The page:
The Pittsburgh Steelers recently brought in a four-year defensive back out of the University of Texas by the name of P.J. Locke. With his introduction to the team largely coming via a swift announcement on Twitter, followed by a clip of one of Locke’s smashing hits, he appears to be going down a storm in the Steel City. On top of that, many are tipping him to have an even greater impact on the team this season than that of some of the later round selections in this NFL Draft. With all of that in mind, I aim to provide everything you need to know about our newest safety.
– Full name: James “PJ” Locke III.
– Played in 47 games, of which he started 31.
– Team captain as of his Junior Year.
– All-State performer in his Senior year of high school.
– All-Big-12 Honourable Mention in 2018.
– Avid gamer and gym addict according to texassports.com.
– Majored in Applied Movement Science.
– Father played football for the University of Oklahoma before becoming a constable.
Collegiate Career Statistics
2015 (4 games): 14 combined tackles (10 solo, 4 assisted), 1 TFL, 1 PD & 1 FF.
2016 (12 games): 33 combined tackles (26 solo, 7 assisted), 2 TFL, 1 sack, 2 INT’s, 6 PD & 1 FR.
2017 (8 games): 36 Combined tackles (24 solo, 12 assisted), 2.5 TFL, 2 PD & 1 FF.
2018 (14 games): 77 Combined tackles (58 solo, 19 assisted), 5.5 TFL, 0.5 sacks, 1 INT, 3 PD & 2 FF.
Evidently, with more playing time in his Senior campaign, Locke’s impact on the Longhorns’ roster was felt heavily. His productivity reflects that of a worthy candidate to be drafted in honesty, particularly the numbers he registered in 2018.
2019 Pro Day Performance
Weight: 210 lbs.
40-Yard Dash: 4.39s.
Vertical Jump: 36.5″.
Bench Press: 22 reps.
One of the most impressive aspects of Locke’s game is his aggression. While he doesn’t go over the top, he demonstrates an unrivaled will to make a play on every down, which is an absolute joy to watch. Despite his slightly slender frame, Locke is a hard-hitter and plays a style of football similar to that of Ryan Clark. Who, incidentally, also followed a similar career path to that of Locke. In addition, to his heart, Locke combines a hefty motor to his frame which allows him to be effective over the game’s totality.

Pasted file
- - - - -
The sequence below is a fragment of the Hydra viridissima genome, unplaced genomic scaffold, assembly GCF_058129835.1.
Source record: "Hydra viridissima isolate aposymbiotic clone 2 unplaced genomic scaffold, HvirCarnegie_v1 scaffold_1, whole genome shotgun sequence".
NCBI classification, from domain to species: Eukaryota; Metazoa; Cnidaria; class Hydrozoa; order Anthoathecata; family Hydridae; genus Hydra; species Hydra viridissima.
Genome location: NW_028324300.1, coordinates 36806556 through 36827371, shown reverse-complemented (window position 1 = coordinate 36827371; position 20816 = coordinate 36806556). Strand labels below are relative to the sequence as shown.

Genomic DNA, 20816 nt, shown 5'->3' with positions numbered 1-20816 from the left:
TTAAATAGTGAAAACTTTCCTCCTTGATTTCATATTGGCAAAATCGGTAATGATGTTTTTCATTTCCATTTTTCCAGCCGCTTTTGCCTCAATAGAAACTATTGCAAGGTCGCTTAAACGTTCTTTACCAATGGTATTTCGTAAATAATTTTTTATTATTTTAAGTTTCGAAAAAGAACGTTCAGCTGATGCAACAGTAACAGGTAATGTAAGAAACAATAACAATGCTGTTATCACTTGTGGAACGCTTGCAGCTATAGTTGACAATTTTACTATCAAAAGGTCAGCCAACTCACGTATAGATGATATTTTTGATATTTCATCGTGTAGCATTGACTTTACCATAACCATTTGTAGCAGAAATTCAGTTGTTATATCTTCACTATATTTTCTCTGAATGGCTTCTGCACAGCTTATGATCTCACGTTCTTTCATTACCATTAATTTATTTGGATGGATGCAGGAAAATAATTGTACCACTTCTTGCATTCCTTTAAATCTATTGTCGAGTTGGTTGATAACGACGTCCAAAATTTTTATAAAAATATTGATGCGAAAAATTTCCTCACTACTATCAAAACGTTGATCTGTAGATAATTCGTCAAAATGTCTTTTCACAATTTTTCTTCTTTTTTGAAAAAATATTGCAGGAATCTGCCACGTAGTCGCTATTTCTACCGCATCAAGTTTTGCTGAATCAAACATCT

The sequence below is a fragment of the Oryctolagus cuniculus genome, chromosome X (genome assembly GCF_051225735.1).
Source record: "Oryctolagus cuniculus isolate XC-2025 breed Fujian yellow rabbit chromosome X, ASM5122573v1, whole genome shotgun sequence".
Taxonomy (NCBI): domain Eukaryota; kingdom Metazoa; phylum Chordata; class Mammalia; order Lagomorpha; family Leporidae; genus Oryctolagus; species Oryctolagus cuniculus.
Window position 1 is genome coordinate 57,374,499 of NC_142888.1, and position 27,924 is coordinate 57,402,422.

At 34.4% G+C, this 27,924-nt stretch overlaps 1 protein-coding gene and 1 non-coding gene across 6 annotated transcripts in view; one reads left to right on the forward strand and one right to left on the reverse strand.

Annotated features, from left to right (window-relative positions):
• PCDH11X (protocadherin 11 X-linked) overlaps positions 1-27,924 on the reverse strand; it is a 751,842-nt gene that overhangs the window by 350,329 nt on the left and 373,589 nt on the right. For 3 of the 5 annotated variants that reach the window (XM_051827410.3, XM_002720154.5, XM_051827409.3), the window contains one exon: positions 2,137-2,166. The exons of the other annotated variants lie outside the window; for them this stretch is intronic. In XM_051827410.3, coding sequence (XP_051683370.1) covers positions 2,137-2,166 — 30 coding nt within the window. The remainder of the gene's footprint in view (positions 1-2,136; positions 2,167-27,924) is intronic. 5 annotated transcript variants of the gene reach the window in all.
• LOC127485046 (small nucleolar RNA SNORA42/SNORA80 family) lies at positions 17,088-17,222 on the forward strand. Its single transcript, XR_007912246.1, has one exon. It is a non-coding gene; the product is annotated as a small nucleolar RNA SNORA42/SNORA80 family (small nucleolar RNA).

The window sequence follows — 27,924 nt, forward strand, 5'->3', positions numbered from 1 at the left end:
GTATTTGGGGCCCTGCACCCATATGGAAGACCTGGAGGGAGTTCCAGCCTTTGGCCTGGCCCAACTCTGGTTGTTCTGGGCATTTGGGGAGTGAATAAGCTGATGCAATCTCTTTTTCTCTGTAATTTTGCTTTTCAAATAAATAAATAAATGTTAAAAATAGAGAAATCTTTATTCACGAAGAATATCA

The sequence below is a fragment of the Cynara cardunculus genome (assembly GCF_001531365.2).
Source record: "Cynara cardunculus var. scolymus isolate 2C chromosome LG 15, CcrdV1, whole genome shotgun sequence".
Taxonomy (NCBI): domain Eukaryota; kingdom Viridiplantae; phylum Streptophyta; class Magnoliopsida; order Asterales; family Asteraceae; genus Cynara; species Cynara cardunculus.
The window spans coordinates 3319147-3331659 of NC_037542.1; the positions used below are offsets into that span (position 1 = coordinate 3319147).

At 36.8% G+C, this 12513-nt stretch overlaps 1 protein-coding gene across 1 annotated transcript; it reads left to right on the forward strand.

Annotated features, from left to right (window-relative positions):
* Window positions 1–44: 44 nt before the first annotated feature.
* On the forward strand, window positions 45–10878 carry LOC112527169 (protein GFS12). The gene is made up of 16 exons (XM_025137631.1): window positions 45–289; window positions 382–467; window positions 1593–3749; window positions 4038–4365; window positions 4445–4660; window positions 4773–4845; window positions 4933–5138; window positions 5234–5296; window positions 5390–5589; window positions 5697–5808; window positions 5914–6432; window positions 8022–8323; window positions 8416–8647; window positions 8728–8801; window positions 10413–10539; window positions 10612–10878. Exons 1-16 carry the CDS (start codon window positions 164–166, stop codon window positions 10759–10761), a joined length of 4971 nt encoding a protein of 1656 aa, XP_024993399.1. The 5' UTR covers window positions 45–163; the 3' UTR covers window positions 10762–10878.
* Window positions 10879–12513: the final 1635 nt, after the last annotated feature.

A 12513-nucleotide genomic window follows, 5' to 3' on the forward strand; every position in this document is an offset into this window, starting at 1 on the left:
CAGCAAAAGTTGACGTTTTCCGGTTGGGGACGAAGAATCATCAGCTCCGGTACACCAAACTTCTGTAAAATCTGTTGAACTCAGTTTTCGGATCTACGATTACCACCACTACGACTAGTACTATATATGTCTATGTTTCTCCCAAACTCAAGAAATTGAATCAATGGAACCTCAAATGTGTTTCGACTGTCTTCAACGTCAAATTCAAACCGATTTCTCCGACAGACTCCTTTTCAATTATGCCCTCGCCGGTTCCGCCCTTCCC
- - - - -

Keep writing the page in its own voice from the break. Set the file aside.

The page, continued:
Another large positive in Locke’s game is his versatility. He filled in at several different defensive positions for the Longhorns, ranging from either safety to nickelback, with the latter position being where he was used frequently. Aside from that, Locke is clearly a natural born leader, someone who his team looks up to, as evidenced by his two-year tenure as team captain.
Finally, his athletic capability. Locke’s a stand-up athlete, who boasts both size and speed which work in coercion perfectly. Furthermore, he has shown an ability to pull-off acrobatic plays, which only speak volume to his skill further.
First of all, a large concern surrounds his statistical production. As displayed above, Locke produced fairly minimally in his first two collegiate campaigns, whilst his Junior season was derailed due to injury. With that being said however, when he was given the opportunity to start he truly grasped a hold of those chances, as he greatly improved his statistical production in his final year in Texas.
Another concern I have of Locke is his ability to successfully conclude the tackle. He has yet to develop a formula that produces consistently solid results in his tackling technique, which is depicted by the fact that he can overcompensate on occasion, whilst he often fails to wrap up the ball carrier.
P.J. Locke may have been the Steelers’ last undrafted free agent acquisition, but he is certainly not the least important.
It’s a largely well-known fact that as an organization the Steelers often fail to retain and improve UDFA talents, which is something that needs to change, hopefully starting with Locke. For me, he is such a versatile talent who possesses solid football IQ, sound athletic ability and the heart, determination and will to win that not every prospect boasts.
As he continues to establish himself in Pittsburgh, we at Steel City Blitz are more than certainly rooting for him to make the 53-man roster this forthcoming season.
Credits: texassports.com, sports-reference.com & P.J. Locke’s image on Twitter (@PjLocke4).